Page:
When you do one of those 5,000 foot climbs in the Smoky Mountains, you see clear changes in the vegetation. The spruce-fir forest is only at the top. While we hiked the CT, I was interested in what changes in the plant life we would see as we climbed the Crab Orchard and Cumberland Mountains. We were at most reaching elevations a bit above 3,000 ft. rather than 6,000 ft. in the Smokies.
The effect of elevation on plant life along the CT is confounded with latitude change. As we progressed northward on the CT, the growing conditions for the plants were likely affected both by being further north and at times by higher elevation. This means that when we discuss plants that like cooler temperatures, not all the coolness is based on elevation. Some of it is latitude.
Generally to the south the ridge tops or other high points have drier growing conditions than lower areas. At the higher elevations (above 2000 ft.), which are all to the north, the high areas are often surprisingly moist. I believe this is caused by lower evaporation due to cooler temperatures and perhaps also more rain and/or fog on the mountain tops.
The table below gives some plants which might be more common at higher elevation on the Cumberland Plateau, Crab Orchard Mountains and Cumberland Mountains. This is very preliminary, and your input is requested.
|Common name||Scientific name||Form||UT Atlas Cumberland Counties||Comments|
|Wild Sarsaparilla||Aralia nudicaulis||herb||none||Should be searched for Particularly in Frozen head. Pounds has a vague memory of it there.|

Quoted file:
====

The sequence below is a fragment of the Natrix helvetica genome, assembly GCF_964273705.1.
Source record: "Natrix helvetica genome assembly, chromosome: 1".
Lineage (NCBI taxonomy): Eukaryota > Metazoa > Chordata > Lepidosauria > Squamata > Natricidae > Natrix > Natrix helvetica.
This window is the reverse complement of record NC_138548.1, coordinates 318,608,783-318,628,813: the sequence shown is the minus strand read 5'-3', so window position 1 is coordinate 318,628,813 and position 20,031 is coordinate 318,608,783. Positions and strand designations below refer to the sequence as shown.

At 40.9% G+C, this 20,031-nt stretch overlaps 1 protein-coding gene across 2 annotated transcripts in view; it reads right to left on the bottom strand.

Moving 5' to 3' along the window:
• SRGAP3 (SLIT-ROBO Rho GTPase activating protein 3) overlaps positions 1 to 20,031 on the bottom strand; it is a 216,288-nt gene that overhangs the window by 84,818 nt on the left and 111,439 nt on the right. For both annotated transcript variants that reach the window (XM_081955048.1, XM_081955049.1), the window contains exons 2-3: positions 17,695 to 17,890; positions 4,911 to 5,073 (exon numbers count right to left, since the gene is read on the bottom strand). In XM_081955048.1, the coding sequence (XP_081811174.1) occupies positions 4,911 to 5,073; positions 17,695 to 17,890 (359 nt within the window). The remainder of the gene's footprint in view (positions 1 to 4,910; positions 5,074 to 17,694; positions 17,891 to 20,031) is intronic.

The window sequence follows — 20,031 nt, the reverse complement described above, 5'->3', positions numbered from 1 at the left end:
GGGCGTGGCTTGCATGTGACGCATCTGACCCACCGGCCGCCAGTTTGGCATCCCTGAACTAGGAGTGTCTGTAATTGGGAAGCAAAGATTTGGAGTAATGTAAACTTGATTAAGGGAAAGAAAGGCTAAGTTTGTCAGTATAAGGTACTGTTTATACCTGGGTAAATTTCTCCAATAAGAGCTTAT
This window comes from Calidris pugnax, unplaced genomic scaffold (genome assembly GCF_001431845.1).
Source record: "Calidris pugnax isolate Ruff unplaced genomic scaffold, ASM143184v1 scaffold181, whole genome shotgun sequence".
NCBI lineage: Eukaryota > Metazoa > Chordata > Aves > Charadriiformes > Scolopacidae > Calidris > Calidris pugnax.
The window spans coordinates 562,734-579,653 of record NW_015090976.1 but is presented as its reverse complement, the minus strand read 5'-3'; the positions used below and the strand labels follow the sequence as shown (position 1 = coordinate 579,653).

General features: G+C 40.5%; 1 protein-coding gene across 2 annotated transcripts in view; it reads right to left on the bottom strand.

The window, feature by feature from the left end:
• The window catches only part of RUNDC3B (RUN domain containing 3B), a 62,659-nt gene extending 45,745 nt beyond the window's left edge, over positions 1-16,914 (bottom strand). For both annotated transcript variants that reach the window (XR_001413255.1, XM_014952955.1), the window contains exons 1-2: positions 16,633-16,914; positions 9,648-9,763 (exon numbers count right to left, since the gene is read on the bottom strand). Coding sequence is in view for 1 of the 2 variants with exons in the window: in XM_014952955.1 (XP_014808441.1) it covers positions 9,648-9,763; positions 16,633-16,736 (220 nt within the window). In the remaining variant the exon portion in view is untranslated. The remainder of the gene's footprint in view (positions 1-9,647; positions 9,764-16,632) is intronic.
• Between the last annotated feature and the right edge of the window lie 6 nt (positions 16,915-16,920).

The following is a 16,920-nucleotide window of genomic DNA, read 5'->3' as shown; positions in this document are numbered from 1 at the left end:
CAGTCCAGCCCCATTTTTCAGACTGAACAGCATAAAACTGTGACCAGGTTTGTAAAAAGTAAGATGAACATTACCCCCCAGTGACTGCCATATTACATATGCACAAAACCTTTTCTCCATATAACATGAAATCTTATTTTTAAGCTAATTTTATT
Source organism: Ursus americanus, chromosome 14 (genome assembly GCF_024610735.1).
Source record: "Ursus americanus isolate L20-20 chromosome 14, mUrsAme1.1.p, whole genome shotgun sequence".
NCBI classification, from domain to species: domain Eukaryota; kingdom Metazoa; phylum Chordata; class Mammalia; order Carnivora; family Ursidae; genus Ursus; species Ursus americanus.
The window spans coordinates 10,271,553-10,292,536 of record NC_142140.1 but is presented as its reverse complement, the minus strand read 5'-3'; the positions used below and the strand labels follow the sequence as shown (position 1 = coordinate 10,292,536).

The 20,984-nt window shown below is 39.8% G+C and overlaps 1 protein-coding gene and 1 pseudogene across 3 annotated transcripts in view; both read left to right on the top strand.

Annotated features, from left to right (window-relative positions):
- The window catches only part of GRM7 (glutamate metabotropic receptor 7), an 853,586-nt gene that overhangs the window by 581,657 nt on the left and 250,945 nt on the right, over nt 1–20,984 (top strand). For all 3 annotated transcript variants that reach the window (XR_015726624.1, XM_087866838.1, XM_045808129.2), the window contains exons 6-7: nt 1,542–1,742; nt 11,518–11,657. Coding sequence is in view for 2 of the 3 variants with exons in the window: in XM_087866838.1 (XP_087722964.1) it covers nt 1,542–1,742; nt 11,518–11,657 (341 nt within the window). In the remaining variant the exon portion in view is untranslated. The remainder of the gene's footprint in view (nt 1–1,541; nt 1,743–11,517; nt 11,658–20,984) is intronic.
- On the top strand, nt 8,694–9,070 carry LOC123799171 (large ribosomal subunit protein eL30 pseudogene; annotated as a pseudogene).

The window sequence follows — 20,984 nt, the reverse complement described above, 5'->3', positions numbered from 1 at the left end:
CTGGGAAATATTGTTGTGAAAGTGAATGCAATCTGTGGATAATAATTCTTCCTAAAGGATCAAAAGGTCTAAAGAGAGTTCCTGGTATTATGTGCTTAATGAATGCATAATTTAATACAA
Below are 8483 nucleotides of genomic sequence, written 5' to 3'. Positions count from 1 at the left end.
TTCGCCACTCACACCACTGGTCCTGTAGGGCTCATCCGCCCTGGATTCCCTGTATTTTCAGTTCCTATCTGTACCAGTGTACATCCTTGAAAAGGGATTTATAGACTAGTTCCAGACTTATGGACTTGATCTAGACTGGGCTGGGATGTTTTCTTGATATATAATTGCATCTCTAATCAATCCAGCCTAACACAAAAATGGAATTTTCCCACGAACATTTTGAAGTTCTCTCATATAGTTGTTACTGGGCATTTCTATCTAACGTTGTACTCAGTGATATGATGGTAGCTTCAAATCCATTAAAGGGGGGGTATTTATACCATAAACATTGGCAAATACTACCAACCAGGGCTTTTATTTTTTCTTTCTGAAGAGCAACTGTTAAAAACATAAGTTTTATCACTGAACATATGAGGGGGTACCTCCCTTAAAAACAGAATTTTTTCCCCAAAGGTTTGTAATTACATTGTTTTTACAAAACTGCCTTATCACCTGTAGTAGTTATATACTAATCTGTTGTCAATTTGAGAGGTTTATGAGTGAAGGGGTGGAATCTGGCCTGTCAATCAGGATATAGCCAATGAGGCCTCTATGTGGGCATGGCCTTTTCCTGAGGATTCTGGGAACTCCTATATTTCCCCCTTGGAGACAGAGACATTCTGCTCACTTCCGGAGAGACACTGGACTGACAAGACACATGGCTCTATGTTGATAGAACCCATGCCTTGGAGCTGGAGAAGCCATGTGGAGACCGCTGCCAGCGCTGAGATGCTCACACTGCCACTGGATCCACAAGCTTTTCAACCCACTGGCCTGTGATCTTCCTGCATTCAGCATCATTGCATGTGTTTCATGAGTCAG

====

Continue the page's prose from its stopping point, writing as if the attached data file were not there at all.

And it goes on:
|Black birch||Betula lenta||tree||many||All along the CT but more common with higher elevation|
|Yellow birch||Betula alleghaniensis||tree||many||Strangely not noted during our 2012 CT hike.|
|Pitch Pine||Pinus rigida||tree||Hawkins, Anderson, Campbell||Cumberland Gap area on ridge top|
|Striped maple||Acer pensylanicum||shrub||many||All along the CT , surprisingly not particularly more common with elevation|
|Mountain maple||Acer spicatum||shrub||Anderson, Claiborne, Warren, Grundy, Van Buren||Not seen during CT hike but should be a good indicator of elevation|
|Catawba rhododendron||Rhododendron catawbiense||shrub||many||Surprisingly only seen in the southern, low elevation section of CT|
|Buffalo nut||Pyrularia pubera||shrub||many|
|Interrupted fern||Osmunda claytoniana||fern||Many||Seen twice along the CT. Black Mountain and above Caryville but also seen at low elevation along Daddy’s Creek|
|Bead lily||Clintonia umbellulata||herb||5 counties|
|bunchflower||Melanthium woodii or M. parviflorum||herb||Campbell, Grundy||I am unable to separate these two vegetatively Scattered at low and high elevations|
|Leatherleaf meadowrue||Thalictrum coriaceum||herb||Claiborne, Cumberland, Morgan||All sites seen were near the tops of mountains|
|Showy Gentian||Gentiana decora||herb||Cumberland||Seen on the CT on Big Bruce Ridge in Campbell Co. not vouchered|
|American Lily-of-the-valley||Convallaria montana||herb||many||Brady Mountian and Cumberland Mountain|
|Filmy Angelica||Angelica triquinata||herb||0||In Frozenhead but apparently not vouchered|
|Veiny Pea||Lathyrus venosa||herb||Hamilton, Rhea||Also in Frozenhead. Morgan Co. not vouchered|
|Starflower||Trientalis borealis||herb||Not vouchered||One 3,000 ft. location in Frozen Head (not on the CT)|